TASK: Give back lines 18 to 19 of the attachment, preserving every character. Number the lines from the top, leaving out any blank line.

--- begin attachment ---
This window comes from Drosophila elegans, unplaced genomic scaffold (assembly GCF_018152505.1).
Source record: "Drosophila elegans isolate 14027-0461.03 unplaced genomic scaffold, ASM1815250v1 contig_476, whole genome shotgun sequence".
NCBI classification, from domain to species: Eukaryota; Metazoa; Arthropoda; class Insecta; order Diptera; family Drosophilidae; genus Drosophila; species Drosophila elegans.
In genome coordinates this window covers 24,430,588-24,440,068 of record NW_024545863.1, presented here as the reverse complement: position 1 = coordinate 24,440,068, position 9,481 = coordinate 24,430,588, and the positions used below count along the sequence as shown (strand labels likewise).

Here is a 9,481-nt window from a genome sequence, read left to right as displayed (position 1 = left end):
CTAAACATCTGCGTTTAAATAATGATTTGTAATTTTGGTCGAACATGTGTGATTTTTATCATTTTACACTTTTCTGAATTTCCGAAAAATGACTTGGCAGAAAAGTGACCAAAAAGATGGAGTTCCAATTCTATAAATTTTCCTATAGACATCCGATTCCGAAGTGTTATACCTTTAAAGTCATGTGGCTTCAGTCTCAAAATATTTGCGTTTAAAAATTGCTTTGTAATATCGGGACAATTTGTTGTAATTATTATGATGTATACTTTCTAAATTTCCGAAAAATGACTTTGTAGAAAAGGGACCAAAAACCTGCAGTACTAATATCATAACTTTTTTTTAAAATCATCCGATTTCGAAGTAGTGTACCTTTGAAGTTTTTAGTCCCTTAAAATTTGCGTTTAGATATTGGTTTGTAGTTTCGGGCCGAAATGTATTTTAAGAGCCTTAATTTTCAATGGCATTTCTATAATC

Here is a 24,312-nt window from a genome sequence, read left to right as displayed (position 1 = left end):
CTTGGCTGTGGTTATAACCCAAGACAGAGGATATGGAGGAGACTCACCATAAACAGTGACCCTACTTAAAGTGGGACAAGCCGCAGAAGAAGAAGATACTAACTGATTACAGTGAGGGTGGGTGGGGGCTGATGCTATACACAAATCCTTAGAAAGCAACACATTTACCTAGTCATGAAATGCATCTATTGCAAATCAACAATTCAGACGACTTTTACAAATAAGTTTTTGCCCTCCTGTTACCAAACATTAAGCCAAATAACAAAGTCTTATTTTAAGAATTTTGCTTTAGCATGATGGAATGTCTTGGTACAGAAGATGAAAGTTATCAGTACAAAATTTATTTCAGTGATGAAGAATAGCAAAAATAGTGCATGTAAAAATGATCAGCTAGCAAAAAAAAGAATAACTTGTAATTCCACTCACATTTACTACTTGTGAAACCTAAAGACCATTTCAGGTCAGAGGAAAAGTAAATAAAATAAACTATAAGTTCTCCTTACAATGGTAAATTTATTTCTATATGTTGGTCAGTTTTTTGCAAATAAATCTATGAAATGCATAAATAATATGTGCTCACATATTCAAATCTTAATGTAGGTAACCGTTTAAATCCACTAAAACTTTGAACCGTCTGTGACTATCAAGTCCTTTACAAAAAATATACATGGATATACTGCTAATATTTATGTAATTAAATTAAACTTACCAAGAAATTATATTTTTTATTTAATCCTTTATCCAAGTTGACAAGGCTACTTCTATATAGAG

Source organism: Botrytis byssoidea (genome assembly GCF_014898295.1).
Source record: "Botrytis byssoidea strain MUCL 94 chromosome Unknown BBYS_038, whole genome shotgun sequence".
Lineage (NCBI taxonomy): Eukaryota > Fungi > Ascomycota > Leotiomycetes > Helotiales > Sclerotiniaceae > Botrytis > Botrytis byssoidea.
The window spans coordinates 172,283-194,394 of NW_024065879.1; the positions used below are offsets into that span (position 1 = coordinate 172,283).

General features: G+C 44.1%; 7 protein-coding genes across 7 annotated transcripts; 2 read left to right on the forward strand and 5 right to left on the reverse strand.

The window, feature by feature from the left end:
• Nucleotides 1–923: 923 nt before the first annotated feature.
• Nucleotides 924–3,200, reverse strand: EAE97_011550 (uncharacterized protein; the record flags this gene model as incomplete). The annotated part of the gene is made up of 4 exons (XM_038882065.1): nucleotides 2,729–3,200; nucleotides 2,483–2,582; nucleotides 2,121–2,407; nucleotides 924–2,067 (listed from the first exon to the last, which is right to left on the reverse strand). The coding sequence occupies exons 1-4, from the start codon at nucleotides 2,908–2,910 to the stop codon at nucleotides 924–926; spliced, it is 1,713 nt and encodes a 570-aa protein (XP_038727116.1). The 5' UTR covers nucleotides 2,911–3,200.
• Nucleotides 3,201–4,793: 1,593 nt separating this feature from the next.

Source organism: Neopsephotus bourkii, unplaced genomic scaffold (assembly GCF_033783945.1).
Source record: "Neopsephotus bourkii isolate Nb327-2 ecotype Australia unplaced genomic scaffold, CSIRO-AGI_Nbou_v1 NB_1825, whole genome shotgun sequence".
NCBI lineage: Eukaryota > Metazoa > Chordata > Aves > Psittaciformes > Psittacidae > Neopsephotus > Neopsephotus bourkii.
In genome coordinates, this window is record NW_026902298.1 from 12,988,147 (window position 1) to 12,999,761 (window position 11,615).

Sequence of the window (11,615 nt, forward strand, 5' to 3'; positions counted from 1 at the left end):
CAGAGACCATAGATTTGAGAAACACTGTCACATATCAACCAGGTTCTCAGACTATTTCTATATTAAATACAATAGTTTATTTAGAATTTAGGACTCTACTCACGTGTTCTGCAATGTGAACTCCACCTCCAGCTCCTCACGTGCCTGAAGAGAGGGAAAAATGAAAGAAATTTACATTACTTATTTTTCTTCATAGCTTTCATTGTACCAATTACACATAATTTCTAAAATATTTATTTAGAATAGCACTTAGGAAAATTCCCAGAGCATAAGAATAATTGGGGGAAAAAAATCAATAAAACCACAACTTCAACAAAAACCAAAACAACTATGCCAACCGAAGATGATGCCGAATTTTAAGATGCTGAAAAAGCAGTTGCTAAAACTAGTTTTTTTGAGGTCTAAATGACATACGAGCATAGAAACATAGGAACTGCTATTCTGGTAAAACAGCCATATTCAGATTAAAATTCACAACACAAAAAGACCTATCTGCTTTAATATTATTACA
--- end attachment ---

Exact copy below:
Source organism: Neopsephotus bourkii, unplaced genomic scaffold (assembly GCF_033783945.1).
Source record: "Neopsephotus bourkii isolate Nb327-2 ecotype Australia unplaced genomic scaffold, CSIRO-AGI_Nbou_v1 NB_1825, whole genome shotgun sequence".